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Where Does the Time Go?

Ask - Where Does the Time Go?

 

Can it really be three years and five months since I last blogged on my own website? The answer to that question, going by the dates, is obviously yes. Yes, it has been more than three years.

Okay, in that time, I wrote and published one book (you can find a link to it here) and I’ve been writing a regular column over at Psychology Today (you can click on that here) and I’ve also been writing elsewhere (you can check a selection of those articles out here) but, still. Three years.

It’s been a tad remiss of me and so, to address that imbalance, I am going back to blogging on my own website where, over the coming months, I will hopefully be not only offering words of wisdom, but also helpful tips, exercises, and insights to help you manage your mental health and wellbeing that much better. After all, it’s a stressful world out there. So much so, that I’ve had to slightly redefine what it is that I offer (or, more importantly, what it is I treat).

I offer rational emotive behaviour therapy (REBT) and clinical hypnotherapy (either separately or combined) together with elements of positive psychology and I offer it in both a psychotherapeutic and coaching capacity.

Times past, I said I specialised in the treatment of anxiety disorders and work-related stress management as, at the time, I was receiving more referrals for these things than anything else. So, that is how and where I built my areas of expertise.  I can also help you with pain control, but that’s another story.

Meanwhile, back to stress.

Since the pandemic and everything else that came after it, I’ve just accepted the fact that I am now a stress specialist. This still covers anxiety disorders and work-related stress management but, also a whole host of other things (more of that in another blog, I reckon).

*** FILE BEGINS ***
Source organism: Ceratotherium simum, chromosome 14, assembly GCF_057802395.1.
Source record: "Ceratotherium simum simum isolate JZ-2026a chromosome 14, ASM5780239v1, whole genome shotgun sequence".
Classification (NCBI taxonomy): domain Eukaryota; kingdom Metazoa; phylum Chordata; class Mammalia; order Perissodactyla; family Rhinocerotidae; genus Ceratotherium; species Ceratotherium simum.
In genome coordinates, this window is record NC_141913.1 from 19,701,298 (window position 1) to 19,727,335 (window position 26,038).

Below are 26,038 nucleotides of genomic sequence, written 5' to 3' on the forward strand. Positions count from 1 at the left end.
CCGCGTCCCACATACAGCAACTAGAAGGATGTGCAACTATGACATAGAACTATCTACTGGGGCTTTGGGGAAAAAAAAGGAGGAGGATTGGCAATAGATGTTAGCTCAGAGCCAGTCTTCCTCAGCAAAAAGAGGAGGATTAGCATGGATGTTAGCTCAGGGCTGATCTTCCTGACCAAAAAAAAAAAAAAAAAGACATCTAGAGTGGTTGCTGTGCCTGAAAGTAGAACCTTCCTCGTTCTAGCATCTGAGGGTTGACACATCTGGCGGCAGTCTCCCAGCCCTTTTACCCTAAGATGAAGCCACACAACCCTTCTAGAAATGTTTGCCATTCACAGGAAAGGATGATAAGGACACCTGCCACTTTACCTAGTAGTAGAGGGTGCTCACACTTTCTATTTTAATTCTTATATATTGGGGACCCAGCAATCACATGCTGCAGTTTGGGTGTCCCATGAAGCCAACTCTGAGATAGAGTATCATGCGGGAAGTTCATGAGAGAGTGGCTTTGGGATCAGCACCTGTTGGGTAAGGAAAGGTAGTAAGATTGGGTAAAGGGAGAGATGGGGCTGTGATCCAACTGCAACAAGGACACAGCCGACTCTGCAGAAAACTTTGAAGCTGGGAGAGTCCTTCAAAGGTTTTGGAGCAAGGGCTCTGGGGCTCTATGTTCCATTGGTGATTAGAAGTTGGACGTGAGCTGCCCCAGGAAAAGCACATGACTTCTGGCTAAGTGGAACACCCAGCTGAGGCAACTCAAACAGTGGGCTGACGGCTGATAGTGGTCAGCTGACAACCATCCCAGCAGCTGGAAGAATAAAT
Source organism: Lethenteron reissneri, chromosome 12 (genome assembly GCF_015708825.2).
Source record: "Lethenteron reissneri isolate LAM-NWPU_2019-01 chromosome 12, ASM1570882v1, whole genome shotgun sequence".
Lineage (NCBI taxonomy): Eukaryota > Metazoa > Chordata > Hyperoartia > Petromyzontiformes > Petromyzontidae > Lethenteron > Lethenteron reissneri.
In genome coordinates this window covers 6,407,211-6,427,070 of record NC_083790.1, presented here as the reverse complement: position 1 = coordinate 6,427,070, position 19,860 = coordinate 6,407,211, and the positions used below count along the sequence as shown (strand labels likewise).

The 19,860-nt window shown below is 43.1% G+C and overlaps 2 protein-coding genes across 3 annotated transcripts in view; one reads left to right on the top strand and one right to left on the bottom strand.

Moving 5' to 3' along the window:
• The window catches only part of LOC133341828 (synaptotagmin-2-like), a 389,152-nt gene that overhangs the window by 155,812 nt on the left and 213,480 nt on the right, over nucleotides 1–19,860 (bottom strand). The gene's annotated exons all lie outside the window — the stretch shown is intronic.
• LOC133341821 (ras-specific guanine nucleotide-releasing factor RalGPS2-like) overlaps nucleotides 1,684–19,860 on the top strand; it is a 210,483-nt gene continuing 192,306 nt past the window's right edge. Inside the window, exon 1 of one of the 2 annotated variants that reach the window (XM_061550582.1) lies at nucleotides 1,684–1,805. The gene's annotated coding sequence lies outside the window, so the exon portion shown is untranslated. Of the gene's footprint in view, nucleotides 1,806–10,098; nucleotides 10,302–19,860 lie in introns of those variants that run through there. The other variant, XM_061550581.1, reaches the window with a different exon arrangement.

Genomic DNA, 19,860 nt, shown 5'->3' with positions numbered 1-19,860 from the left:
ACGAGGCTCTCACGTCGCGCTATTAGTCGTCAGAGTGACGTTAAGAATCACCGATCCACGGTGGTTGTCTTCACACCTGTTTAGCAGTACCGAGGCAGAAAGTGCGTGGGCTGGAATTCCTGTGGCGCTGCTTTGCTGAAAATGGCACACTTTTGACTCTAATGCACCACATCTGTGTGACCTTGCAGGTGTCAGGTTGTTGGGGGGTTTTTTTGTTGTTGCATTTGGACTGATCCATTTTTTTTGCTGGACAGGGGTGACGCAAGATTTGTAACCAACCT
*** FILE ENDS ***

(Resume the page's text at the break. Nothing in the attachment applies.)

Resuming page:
“Stress,” is what people state the most when I ask them what they want help with. “I want you to help me manage my stress more effectively,” they say. And this I can do.

People also ask me to provide them with coping strategies (again, this I can do) but, when I used to ask them what they wanted those coping strategies for, they used to mention specific things, such as “my job,” or “my boss” or “my relationship” or “my challenging friend.” Nowadays, however, when I ask people what they want those coping strategies for, the most common response is, “everything.”

Despite all the strides made in mental health and wellbeing, despite the mine of information and the wealth of support that is out there, life has become even more stressful, not less so. And people need help in dealing with that.

To that end, my next book (out Spring 2024) is called How to Cope with Almost Anything with Hypnotherapy. And it will do just what the title suggests, using not only hypnotherapy, but also elements of REBT and positive psychology to help you increase your resilience, improve your wellbeing, and handle whatever life throws at you next more effectively.